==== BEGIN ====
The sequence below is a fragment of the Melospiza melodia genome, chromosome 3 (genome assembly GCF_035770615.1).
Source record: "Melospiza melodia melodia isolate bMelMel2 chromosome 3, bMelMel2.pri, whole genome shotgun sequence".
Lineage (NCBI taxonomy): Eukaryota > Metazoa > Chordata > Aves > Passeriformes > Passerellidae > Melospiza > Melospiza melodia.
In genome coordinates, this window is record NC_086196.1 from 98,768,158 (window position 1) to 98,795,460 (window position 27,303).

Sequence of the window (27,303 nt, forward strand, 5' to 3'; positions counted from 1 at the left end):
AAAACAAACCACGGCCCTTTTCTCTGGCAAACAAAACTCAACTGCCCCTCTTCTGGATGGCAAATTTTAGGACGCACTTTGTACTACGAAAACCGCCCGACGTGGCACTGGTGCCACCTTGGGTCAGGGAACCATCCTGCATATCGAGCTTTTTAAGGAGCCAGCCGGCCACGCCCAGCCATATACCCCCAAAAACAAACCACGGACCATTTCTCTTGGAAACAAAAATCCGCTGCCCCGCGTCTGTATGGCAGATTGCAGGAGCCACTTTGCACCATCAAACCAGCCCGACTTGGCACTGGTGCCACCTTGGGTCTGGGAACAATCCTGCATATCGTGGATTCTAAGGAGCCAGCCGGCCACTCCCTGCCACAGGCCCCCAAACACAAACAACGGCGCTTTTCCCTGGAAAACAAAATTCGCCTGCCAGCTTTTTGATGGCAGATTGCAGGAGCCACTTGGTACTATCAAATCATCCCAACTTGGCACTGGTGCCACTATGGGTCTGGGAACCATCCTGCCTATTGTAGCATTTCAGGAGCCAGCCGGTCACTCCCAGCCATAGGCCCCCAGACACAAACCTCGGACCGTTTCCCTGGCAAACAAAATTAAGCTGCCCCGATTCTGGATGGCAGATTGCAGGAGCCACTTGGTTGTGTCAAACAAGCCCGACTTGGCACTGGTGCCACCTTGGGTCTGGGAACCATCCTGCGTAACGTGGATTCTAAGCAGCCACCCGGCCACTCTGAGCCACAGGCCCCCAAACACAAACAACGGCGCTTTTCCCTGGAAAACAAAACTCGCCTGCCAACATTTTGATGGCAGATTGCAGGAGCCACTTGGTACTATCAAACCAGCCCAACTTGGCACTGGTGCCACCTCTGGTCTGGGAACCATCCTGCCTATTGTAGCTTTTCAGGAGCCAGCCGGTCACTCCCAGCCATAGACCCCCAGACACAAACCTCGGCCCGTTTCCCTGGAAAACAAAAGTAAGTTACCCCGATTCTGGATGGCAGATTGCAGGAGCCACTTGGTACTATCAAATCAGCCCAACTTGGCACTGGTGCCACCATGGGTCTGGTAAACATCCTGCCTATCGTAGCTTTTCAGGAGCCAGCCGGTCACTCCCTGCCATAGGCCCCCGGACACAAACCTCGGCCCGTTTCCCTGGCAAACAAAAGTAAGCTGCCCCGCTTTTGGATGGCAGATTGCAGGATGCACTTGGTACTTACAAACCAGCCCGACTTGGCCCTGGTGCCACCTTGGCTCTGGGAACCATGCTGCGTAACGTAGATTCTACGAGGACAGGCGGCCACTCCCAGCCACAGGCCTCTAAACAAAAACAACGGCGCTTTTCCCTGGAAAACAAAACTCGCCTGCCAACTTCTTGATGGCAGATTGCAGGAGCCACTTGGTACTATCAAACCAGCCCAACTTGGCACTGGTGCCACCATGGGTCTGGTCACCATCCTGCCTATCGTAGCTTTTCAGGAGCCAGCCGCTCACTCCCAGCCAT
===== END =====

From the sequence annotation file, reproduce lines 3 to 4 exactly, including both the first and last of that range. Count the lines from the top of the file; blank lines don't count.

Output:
Lineage (NCBI taxonomy): Eukaryota > Metazoa > Chordata > Aves > Passeriformes > Passerellidae > Melospiza > Melospiza melodia.
In genome coordinates, this window is record NC_086196.1 from 98,768,158 (window position 1) to 98,795,460 (window position 27,303).